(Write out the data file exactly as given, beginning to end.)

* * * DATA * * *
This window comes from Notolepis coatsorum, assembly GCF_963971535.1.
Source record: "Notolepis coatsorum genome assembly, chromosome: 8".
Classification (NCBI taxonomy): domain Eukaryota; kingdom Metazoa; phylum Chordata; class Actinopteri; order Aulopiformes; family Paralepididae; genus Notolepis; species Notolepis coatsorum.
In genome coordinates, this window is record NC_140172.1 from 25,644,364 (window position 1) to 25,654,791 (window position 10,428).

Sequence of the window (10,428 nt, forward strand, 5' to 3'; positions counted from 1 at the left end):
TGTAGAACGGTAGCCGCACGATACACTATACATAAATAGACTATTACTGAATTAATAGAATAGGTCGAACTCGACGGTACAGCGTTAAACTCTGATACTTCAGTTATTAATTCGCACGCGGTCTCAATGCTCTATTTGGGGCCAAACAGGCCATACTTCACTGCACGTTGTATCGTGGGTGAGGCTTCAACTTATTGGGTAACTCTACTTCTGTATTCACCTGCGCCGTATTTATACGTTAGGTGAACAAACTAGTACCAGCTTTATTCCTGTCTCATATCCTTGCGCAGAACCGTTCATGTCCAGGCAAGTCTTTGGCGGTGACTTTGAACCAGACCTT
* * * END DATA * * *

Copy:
This window comes from Notolepis coatsorum, assembly GCF_963971535.1.
Source record: "Notolepis coatsorum genome assembly, chromosome: 8".
Classification (NCBI taxonomy): domain Eukaryota; kingdom Metazoa; phylum Chordata; class Actinopteri; order Aulopiformes; family Paralepididae; genus Notolepis; species Notolepis coatsorum.
In genome coordinates, this window is record NC_140172.1 from 25,644,364 (window position 1) to 25,654,791 (window position 10,428).

Sequence of the window (10,428 nt, forward strand, 5' to 3'; positions counted from 1 at the left end):
TGTAGAACGGTAGCCGCACGATACACTATACATAAATAGACTATTACTGAATTAATAGAATAGGTCGAACTCGACGGTACAGCGTTAAACTCTGATACTTCAGTTATTAATTCGCACGCGGTCTCAATGCTCTATTTGGGGCCAAACAGGCCATACTTCACTGCACGTTGTATCGTGGGTGAGGCTTCAACTTATTGGGTAACTCTACTTCTGTATTCACCTGCGCCGTATTTATACGTTAGGTGAACAAACTAGTACCAGCTTTATTCCTGTCTCATATCCTTGCGCAGAACCGTTCATGTCCAGGCAAGTCTTTGGCGGTGACTTTGAACCAGACCTT